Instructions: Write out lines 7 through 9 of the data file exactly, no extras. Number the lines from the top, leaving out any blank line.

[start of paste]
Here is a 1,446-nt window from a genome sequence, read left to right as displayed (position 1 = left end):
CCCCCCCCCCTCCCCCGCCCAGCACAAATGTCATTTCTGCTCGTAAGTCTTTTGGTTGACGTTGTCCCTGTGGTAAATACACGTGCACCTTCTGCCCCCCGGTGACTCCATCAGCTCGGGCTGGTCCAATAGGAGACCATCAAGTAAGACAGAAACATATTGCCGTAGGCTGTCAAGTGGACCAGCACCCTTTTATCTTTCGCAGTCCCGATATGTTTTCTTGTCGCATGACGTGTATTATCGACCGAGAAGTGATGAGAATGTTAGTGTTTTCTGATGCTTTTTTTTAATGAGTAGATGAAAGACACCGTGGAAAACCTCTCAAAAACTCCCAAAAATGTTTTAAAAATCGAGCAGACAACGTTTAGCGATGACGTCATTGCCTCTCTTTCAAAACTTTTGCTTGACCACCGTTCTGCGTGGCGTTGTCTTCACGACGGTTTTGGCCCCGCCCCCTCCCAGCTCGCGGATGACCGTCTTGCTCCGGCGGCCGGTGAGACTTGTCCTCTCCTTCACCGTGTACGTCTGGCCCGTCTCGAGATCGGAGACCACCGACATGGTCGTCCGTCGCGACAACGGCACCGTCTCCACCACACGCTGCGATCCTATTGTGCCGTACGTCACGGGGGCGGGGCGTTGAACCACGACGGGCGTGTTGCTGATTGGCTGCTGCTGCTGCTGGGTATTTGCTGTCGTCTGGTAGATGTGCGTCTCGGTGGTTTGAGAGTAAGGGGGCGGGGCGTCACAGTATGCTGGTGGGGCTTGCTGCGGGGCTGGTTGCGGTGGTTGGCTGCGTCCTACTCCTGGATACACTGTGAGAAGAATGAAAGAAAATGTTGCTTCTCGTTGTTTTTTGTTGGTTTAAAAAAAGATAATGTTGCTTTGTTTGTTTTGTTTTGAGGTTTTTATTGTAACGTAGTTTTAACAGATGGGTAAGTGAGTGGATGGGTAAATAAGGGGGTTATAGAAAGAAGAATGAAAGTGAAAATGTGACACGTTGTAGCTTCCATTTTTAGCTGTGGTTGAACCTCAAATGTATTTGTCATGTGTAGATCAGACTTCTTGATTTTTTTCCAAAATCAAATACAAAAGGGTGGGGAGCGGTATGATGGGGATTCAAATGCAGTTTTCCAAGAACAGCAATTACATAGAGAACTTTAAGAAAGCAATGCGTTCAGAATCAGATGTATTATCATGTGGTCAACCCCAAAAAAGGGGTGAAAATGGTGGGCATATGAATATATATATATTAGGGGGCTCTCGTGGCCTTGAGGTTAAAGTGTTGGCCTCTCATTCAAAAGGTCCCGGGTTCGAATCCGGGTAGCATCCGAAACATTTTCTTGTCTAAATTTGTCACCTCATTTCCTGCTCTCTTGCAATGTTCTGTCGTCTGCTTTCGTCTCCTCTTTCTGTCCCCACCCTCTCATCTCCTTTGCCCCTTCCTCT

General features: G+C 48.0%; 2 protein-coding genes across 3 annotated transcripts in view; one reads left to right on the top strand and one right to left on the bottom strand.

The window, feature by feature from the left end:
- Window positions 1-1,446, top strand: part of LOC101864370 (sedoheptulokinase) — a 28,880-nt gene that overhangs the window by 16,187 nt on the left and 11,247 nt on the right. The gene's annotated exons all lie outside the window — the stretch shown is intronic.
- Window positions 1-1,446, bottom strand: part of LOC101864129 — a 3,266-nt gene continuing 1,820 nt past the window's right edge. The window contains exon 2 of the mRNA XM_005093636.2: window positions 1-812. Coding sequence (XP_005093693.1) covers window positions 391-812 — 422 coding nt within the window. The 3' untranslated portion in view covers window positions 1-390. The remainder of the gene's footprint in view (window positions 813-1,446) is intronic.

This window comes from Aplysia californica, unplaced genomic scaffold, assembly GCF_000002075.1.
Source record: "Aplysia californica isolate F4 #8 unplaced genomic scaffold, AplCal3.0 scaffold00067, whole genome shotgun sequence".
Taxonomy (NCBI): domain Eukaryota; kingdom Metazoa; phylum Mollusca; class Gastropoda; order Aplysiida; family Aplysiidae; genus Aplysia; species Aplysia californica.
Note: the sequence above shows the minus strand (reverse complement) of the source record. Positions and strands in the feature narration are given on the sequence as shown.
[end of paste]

This window comes from Aplysia californica, unplaced genomic scaffold, assembly GCF_000002075.1.
Source record: "Aplysia californica isolate F4 #8 unplaced genomic scaffold, AplCal3.0 scaffold00067, whole genome shotgun sequence".
Taxonomy (NCBI): domain Eukaryota; kingdom Metazoa; phylum Mollusca; class Gastropoda; order Aplysiida; family Aplysiidae; genus Aplysia; species Aplysia californica.